GrammarPhile Blog

Master Prefixes and Suffixes with Hyphens

Posted by Phil Jamieson   Dec 8, 2017 7:30:00 AM

1-17-12_blog.gifIdentifying and understanding prefixes and suffixes of a word on their own may not be that difficult, but knowing where to put hyphens when you’re trying to write a uniquely arranged word or compound word isn’t always easy. Luckily, there are some general rules of thumb and tips to remember that everyone can follow to ensure that others at least understand what you’re trying to communicate. But first, let’s quickly recap what prefixes and suffixes are, and how they function.


Prefixes are added to the beginning of an existing word to create a new word with a different meaning. Prefixes don’t always have hyphens when they’re used, but they do change the grammatical function of a word in a sentence.









  • The prefixes “in-,” “un-,” “non-,” and “anti-” generally pair up with certain Latin derivatives, and form words like “indescribable,” “nonchalant,” and “antihero.”
  • The prefix “a-,” which means “without,” generally appears with Greek derivatives, as in words like “asymmetrical.”
  • “Non-” is the most commonly used prefix and can precede almost any English word.


A suffix is a letter or a group of letters attached to the end of a word to form a new word, as well as to alter the way it functions grammatically in a sentence. Suffixes aren’t typically hyphenated either.









  • Suffixes can change the plurality or tense of a base word, as with “-s” and “-ed.”
  • Some suffixes change the part of speech a word owns, like “-ity,” which creates abstract nouns that express a state or condition.

When to Use Hyphens with Prefixes and Suffixes: Rules and Tips to Remember

As with most parts of the English language, rules for prefixes and suffixes aren’t as simple as they seem to be at first, and there are always exceptions to every rule. That’s why this list of rules and tips to remember for each should come in handy. Refer to it when you’re wondering whether you should or should not use a hyphen when you’re adding a prefix or suffix to a word.

One general rule of thumb to remember is that if a compound word with an affix (prefix or suffix) can easily be misread or misunderstood, you should include a hyphen to make the word clearer.


Hyphens are often used to make a text more precise and more reader-friendly. They’re also used to create useful multi-worded adjectives, such as “factory-made” or “half-baked.” And they’re also used to connect prefixes or words functioning as prefixes to base words. Oftentimes, it’s hard to know when to use a hyphen when you’re adding a prefix or suffix to a word.

Here are some tips and rules to remember when adding hyphens to prefixes and suffixes.

Hyphens with Prefixes

  • Use a hyphen after the following prefixes in most words: "all-", "cross-", "ex-", and "self-" (e.g., “self-service,” “ex-boyfriend,” “all-encompassing”). Most "servo-" words are also hyphenated with the following two exceptions: “servomechanism” and “servomotor.”
  • Hyphens are used after all prefixes preceding a proper noun, a number, or an abbreviation (e.g., "trans-Atlantic network," "mid-1960s," or "non-GABAergic responses").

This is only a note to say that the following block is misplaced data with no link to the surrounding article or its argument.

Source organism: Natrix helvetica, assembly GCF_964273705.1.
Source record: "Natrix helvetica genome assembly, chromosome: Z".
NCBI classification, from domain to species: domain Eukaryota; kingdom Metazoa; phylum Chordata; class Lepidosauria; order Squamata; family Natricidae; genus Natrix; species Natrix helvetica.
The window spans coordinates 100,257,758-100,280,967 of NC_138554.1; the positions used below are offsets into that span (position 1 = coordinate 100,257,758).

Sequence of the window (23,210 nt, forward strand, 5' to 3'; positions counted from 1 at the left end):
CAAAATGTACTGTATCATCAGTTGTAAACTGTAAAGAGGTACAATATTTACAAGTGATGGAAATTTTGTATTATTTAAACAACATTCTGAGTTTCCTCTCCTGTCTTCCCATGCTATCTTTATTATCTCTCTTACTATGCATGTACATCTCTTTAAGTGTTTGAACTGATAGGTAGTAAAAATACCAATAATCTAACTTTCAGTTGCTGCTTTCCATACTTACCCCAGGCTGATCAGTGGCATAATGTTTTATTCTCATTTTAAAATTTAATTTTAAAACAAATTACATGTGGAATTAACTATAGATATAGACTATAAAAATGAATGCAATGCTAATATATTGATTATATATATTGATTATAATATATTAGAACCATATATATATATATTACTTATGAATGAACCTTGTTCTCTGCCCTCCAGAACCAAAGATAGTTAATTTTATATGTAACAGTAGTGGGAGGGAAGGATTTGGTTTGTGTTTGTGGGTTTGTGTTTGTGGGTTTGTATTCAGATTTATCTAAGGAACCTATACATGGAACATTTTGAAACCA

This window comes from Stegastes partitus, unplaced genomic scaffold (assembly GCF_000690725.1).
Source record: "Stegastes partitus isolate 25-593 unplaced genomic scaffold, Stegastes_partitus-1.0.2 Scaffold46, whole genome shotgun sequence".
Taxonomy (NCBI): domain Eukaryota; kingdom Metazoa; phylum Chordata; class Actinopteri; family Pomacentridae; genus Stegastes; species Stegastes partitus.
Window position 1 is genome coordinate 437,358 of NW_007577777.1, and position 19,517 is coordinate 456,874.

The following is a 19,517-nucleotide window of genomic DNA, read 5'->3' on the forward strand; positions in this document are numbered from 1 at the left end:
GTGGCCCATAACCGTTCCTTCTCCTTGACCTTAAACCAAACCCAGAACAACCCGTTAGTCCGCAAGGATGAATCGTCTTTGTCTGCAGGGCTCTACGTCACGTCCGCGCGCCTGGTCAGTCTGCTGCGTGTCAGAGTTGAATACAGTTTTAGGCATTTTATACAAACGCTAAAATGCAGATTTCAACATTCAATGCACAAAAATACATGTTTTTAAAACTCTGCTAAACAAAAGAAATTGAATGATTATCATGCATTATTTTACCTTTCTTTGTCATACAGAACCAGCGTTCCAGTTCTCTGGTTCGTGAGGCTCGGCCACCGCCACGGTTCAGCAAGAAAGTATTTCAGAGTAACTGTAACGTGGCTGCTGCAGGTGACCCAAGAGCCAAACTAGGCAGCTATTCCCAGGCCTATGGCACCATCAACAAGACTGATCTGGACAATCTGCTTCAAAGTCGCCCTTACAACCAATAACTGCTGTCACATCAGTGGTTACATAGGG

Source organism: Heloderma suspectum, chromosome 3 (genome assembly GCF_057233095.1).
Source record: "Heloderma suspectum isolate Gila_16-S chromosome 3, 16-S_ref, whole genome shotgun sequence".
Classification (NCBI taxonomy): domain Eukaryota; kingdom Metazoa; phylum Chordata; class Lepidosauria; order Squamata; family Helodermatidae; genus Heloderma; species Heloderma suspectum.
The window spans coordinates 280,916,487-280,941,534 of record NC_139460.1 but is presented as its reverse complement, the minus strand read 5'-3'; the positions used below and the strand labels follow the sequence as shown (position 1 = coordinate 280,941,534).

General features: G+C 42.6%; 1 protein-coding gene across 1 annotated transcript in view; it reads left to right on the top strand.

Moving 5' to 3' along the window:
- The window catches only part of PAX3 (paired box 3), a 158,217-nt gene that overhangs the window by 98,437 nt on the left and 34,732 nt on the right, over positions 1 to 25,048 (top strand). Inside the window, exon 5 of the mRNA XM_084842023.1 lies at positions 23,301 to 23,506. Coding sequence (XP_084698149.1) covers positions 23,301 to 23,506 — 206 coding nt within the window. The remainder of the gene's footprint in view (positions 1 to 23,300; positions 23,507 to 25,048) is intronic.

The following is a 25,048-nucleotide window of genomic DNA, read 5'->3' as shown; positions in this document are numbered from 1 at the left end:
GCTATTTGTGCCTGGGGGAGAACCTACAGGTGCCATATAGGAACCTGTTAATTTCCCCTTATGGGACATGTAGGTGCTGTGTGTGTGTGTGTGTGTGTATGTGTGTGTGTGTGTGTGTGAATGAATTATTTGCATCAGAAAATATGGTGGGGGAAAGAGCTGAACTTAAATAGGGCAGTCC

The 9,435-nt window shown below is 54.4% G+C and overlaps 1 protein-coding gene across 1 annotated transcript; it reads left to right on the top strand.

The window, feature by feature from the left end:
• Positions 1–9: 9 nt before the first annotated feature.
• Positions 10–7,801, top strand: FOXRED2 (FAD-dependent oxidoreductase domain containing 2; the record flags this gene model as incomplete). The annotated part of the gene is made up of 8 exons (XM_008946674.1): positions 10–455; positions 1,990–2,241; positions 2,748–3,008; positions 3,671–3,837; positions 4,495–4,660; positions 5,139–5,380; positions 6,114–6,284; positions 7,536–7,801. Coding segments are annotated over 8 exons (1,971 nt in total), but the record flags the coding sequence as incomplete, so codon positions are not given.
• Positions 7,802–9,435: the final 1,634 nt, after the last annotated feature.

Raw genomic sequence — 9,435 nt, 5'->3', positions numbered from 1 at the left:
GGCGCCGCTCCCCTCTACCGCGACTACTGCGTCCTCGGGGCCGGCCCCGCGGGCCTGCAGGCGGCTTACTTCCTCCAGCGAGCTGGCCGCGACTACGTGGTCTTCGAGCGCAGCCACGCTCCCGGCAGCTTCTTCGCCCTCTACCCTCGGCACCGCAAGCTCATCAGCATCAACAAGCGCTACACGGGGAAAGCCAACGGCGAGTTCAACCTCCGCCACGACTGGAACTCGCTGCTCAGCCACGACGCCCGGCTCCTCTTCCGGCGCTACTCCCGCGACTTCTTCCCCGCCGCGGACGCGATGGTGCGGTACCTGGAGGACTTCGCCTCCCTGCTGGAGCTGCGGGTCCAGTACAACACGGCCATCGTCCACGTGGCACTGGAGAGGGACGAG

• Insert a hyphen when the prefix ends with the same vowel that the base word being connected to it begins with (e.g., "intra-arterial," “co-occur,” "anti-immune").
  • Include a hyphen after a prefix to ensure the true meaning of a word is clear (e.g., “re-sign,” which means “to sign again” and “re-create,” which means “to make over again”).
  • Here are some very common prefixes that don’t usually have hyphens after them:
anti bi co
contra counter de
extra infra inter
intra micro mid
multi non over
peri post pre
pro proto pseudo
re semi sub
super supra trans
tri ultra un
under whole  


Hyphens with Suffixes

  • Always use a hyphen with suffixes "-type," "-elect," and "-designate." (Examples: “president-elect”, “bold-type”).
  • The suffix "-like" is hyphenated if:
    • The root word is three or more syllables (e.g., emulsion-like, factory-like)
    • A succession of three "L"s occurs with the addition of "like" (e.g., shell-like, bell-like)
    • The root word is a proper noun (e.g., Apple-like computer, New York-like pizza)
  • Use a hyphen before the suffix "-fold" if the number is equal to or greater than 10 or if an exact unit is used, typically including a decimal point (e.g., 1.25-fold). For numbers less than 10, the hyphen is excluded (such as "twofold" or "eightfold").
  • In a combination of single-digit numbers, only the first has a hyphen (e.g., "two- and fourfold growths").
  • Some suffixes will have hyphens when they’re used with a second adjective that modifies a noun. However, if this is not the case, then there is a space between the words (e.g., The test results were concentration dependent; the concentration-dependent results were recorded.).

Keep the list above nearby, so you can refer to it when you’re unsure about adding hyphens to words with prefixes and suffixes. There are still other exceptions to know when using prefixes and suffixes. The ones listed above are just the most common. Do you know of any that weren’t mentioned here? Share with us in the comments.


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Topics: hyphenation, hyphen, prefixes, suffixes

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